Wednesday, March 19

Hef, Twisted Sister back Barack Obama

Just when you thought the pastor was trouble enough: Now the guitarist for Twisted Sister wants to rock with Barack Obama, and Playboy kingpin Hugh Hefner favors him too.

Speaking of pastors, I would love to know more about what the pastors of Rush Limbaugh and Ann Coulter have said in the past. They do go to church every week, don't they?

Best automobile (non-)review evar.

Jeremy Clarkson briefly mentions the Renault Laguna Sport Tourer Dynamique

Tuesday, March 18

Arthur C. Clarke is no longer with us

Somehow fittingly, the famed sci-fi scribe lives to see 2001, but not 2010. So it goes.

Sunday, March 16

LISTS: Weirdest search terms used to find this blog

Of the roughly 67 visitors this blog has each day, the majority arrive via Google searches, with Google Images leading the way.

We thank our faithful readers who come here for the written words and carefully selected links accompanied by the occasional illustration. We do it all for you. For the rest of you, thanks for visiting anyway.

With those pop-in visitors in mind, we offer (in "Countdown" style) the top 5 weirdest search terms that people used to get here recently:

5. Mayberry reality

4. Tentacled sea creature

3. Woman suckles pet monkey movie

2. Survivors nude

1. Nude elves

We hope you all found what you were looking for. (Related posts here and here.)

Wednesday, March 12

Whither Vitter?

Eliot Spitzer, the governor of New York, has resigned roughly 48 hours after he was named in a prostitution scandal. David Vitter, a U.S. senator from Louisiana, remains in office nine months after his name surfaced in a similar scandal.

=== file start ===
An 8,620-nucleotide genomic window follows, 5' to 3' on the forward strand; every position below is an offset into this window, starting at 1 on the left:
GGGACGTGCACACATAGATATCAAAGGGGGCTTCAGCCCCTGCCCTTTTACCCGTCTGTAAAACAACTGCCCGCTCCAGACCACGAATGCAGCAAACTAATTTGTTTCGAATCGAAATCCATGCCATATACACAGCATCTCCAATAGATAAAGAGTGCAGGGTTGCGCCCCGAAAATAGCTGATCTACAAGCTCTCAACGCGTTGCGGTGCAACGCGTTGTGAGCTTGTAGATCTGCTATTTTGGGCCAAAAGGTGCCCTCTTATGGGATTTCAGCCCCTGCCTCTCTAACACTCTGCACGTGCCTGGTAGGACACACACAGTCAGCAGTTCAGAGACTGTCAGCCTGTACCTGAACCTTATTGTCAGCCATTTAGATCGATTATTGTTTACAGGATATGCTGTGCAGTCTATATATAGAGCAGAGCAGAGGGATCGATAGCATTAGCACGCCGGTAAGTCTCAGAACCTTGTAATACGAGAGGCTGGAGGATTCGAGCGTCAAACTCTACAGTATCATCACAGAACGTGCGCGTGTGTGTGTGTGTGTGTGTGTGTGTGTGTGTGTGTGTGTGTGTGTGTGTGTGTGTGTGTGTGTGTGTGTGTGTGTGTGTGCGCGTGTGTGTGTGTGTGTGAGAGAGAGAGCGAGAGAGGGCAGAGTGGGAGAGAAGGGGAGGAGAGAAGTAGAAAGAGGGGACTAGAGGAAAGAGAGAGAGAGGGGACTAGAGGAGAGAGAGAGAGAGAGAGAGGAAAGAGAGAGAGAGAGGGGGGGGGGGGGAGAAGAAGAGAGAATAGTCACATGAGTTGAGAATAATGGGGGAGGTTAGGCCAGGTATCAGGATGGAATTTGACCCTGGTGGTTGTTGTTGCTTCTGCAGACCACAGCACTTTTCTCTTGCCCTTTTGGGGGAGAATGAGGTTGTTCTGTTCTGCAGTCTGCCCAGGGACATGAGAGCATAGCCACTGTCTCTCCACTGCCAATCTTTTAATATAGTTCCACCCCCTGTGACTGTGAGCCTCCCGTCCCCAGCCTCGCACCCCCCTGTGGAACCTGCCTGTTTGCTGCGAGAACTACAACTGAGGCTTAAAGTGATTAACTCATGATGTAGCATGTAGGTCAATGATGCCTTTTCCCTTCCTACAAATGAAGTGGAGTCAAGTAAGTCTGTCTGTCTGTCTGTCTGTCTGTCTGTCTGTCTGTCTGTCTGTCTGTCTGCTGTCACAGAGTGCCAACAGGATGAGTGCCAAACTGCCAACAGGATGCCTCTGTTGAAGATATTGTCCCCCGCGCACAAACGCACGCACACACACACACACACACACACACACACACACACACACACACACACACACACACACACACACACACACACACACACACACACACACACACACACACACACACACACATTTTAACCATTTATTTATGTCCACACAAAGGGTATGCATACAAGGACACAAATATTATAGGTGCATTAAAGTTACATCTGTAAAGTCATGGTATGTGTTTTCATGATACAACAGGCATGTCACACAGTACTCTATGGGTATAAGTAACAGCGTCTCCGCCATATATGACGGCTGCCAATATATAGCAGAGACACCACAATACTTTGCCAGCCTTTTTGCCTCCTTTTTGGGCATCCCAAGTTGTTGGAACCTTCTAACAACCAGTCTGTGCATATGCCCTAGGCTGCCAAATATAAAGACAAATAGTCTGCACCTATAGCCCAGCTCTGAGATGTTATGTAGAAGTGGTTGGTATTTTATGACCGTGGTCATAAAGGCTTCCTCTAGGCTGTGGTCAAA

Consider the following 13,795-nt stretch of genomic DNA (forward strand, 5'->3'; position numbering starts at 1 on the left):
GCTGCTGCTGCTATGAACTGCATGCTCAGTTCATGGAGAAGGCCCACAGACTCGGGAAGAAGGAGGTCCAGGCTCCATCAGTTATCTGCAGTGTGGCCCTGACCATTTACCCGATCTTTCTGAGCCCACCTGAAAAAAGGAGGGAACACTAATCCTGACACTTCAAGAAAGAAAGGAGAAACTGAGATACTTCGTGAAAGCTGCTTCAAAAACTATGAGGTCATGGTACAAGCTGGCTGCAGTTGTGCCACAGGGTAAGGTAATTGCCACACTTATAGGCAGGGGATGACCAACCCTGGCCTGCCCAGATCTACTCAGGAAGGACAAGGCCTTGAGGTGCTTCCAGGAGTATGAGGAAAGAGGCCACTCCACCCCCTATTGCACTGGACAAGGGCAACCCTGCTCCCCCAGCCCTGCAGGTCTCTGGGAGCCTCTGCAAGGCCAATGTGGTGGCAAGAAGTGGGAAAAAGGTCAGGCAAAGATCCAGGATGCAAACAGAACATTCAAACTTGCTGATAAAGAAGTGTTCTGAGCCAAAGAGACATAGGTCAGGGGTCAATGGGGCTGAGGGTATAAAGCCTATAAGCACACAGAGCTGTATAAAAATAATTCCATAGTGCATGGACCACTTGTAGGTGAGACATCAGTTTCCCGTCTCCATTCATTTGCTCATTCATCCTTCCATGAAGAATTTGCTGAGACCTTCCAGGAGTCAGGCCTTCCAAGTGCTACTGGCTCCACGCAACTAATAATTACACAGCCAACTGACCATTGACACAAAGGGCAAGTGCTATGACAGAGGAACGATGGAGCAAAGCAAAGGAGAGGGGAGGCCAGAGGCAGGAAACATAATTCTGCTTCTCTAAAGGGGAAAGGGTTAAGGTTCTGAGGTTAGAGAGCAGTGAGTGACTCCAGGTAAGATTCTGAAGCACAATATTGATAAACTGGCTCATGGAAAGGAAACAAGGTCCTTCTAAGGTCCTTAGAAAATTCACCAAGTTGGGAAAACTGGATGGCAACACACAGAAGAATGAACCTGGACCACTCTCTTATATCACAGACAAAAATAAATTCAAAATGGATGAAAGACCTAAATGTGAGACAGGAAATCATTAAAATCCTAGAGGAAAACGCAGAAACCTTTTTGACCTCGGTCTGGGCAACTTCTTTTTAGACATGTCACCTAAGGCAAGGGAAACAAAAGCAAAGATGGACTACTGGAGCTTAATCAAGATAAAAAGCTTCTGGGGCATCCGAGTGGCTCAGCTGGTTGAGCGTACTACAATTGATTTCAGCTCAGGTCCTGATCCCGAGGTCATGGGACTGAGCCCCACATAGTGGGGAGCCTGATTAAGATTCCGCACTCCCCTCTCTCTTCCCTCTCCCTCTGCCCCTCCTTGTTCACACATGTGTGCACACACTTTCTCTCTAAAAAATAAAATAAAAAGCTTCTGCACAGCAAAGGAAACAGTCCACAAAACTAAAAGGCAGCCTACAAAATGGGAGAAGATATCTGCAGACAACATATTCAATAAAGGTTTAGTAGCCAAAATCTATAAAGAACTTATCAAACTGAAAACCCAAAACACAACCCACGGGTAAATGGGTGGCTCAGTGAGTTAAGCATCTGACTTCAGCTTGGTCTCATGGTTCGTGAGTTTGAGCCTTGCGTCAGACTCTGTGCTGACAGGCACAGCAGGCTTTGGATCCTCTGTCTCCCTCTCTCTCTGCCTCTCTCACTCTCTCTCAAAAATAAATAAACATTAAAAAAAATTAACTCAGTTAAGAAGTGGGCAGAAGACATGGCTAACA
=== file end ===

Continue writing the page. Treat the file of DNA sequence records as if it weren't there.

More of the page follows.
Why the difference? Just askin'.

Friday, March 7

Possible Dullard Feat of Strength

Visit the Beer Can House in Houston, Texas.

Curb her enthusiasm

Larry David on Hillary Clinton.

Tuesday, March 4

Gary Gygax is no longer with us

The founder of D&D runs out of hit points at age 69. So it goes.

UPDATE: A good Gygax remembrance.

Travis Pastrana, a man who needs more trust issues

I have a lot of great friends, but I wouldn't even trust my wife to save my ass after jumping out of a plane with no parachute.

Monday, March 3

Wiki-dump and eBay revenge

What do you do when your kinda-boyfriend ends it through Wikipedia? Use eBay to sell the stuff he left in your apartment.

That is apparently what took place in the short-lived relationship between Wikipedia co-founder Jimbo Wales and Rachel Marsden, a Coulter-esque pundit who once had to be escorted from the Fox News studios for erratic behavior. Read it all here.

Thursday, February 28


Over 1% of US adult population is currently in prison. That's nuts. I'm assuming that's largely due to the War on (Poor People's) Drugs. If you're a black man between the ages of 20 and 34, that number is closer to a staggering 11%.

Feh. Home of the Free, my foot.

Mallard '08

Today's "Mallard Fillmore" floats the idea of the titular character seeking the Republican nomination for president. It's hard to tell which is creepier: the idea of our nation being led by a right-wing duck or Bruce Tinsley's rendering of his own fingertips in the strip's second panel.

For more "Fillmore" analysis, check out the Duck and Cover blog.

Sunday, February 24

R.E.M. channels Fountains of Wayne

"Supernatural Superserious" is the song released ahead of R.E.M.'s next album, "Accelerate." Hear the track at the band's main site, or watch one of several videos for it.

DULLARD TAKE: It's a decent enough attempt to get back to basics, with a Fountains of Wayne feel. Whether the approach will work over an entire album remains to be seen.

Friday, February 22

Sunday, February 17

Music for films

Picking the best movie soundtrack was the focus on a recent broadcast of the public radio program "Sound Opinions." The show's hosts and guests liked "Rushmore," "The Harder They Come" and "Amelie," among others. (They were less excited about "Juno.")

Here are some of my favorite soundtracks. First, here are two rules: I have to own the soundtrack, and I am disqualifying concert films ("Stop Making Sense") and music documentaries ("The Kids Are Alright"). With that out of the way, here we go:
  • "Apollo" — Brian Eno sends us to the moon
  • "Being John Malkovich" — Two Bjork tracks plus Carter Burwell's best work equal genius
  • "Blade Runner" — Vangelis (!) wrote things that you people wouldn't believe